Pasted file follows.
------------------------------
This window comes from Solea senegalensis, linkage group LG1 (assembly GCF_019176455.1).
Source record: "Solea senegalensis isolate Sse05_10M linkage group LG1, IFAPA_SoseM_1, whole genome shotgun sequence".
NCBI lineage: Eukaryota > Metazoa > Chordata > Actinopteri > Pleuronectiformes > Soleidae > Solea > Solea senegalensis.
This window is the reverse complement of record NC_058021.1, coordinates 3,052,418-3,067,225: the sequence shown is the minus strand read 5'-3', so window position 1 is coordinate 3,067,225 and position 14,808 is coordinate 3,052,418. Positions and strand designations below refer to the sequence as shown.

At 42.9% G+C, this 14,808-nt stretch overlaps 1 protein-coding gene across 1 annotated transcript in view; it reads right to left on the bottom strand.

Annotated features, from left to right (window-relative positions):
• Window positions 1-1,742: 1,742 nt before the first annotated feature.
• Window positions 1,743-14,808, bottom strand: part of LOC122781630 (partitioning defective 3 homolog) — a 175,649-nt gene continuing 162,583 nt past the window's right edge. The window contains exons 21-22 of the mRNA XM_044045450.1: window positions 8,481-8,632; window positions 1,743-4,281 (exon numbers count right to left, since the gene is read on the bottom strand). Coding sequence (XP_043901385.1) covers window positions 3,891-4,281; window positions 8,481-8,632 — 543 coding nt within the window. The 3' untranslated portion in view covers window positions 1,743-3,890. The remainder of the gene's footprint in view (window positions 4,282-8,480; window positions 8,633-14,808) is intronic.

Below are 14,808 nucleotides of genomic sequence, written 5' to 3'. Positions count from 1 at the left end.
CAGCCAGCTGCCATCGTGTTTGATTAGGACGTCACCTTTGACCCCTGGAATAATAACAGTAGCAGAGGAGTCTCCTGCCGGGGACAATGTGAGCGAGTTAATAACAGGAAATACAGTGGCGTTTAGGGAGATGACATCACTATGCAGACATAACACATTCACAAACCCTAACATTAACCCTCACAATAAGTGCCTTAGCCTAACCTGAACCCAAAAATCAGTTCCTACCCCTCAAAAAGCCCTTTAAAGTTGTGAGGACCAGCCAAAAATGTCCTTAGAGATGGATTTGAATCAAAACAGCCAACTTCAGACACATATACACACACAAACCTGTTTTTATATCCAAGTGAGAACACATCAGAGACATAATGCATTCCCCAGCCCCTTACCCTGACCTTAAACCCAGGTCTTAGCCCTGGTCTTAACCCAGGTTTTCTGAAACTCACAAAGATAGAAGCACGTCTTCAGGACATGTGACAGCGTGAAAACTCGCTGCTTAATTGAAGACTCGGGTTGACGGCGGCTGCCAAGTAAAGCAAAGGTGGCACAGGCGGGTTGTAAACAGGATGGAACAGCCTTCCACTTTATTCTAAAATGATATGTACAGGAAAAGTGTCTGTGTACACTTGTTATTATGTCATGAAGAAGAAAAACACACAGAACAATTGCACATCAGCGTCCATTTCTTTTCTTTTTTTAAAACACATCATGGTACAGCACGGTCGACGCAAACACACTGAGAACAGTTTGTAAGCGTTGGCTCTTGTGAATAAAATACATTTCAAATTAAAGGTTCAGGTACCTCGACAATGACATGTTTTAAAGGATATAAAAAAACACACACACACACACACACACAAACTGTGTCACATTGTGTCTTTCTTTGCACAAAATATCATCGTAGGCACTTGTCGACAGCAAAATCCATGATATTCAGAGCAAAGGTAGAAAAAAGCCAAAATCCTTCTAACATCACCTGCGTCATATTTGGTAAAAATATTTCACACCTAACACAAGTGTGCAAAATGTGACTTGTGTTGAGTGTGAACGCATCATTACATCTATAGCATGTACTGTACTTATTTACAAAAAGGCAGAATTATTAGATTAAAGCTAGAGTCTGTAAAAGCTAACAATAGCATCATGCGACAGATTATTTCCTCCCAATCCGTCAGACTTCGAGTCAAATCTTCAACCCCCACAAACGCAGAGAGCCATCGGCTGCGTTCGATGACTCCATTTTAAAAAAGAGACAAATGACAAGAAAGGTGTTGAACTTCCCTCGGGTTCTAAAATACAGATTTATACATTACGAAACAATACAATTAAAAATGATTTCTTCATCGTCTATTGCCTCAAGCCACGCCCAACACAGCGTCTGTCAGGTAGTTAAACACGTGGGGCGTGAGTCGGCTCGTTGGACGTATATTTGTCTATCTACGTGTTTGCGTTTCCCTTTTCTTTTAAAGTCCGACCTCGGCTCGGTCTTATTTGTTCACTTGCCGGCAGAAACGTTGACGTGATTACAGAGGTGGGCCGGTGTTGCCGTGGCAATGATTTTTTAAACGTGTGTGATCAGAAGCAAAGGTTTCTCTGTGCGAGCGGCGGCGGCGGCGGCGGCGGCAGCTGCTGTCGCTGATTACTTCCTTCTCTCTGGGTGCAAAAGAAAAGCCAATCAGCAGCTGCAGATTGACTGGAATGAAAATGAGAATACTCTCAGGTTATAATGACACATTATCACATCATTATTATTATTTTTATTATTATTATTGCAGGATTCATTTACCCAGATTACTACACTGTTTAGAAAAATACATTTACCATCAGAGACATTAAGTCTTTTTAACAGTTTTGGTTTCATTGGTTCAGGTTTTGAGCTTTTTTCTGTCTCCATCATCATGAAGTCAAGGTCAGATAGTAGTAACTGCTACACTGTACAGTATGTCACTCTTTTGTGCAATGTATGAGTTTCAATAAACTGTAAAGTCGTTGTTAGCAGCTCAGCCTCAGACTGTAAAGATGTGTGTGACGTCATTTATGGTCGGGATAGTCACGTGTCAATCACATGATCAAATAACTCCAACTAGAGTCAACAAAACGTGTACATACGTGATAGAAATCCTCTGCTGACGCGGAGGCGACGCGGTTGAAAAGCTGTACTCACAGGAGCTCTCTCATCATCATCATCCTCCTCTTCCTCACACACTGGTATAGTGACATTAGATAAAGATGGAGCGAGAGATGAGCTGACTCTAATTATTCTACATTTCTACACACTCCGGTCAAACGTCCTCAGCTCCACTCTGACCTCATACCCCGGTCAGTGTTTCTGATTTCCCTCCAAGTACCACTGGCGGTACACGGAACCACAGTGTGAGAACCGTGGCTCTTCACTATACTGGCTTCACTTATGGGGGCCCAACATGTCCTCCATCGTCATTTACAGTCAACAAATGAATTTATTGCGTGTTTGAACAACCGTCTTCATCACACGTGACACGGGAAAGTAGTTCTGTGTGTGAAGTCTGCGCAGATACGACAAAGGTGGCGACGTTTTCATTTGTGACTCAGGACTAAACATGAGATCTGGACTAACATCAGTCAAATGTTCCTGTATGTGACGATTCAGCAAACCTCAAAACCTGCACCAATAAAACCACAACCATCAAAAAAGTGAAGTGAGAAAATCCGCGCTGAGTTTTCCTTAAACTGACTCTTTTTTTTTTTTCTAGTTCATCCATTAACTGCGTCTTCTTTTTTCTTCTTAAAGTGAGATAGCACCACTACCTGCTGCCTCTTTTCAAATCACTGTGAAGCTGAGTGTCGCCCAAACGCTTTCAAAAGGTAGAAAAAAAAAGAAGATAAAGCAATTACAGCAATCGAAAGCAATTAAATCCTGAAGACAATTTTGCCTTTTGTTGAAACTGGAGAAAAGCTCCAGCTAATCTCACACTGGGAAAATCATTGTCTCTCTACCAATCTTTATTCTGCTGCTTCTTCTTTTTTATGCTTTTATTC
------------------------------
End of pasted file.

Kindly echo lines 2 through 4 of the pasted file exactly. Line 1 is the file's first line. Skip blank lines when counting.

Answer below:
Source record: "Solea senegalensis isolate Sse05_10M linkage group LG1, IFAPA_SoseM_1, whole genome shotgun sequence".
NCBI lineage: Eukaryota > Metazoa > Chordata > Actinopteri > Pleuronectiformes > Soleidae > Solea > Solea senegalensis.
This window is the reverse complement of record NC_058021.1, coordinates 3,052,418-3,067,225: the sequence shown is the minus strand read 5'-3', so window position 1 is coordinate 3,067,225 and position 14,808 is coordinate 3,052,418. Positions and strand designations below refer to the sequence as shown.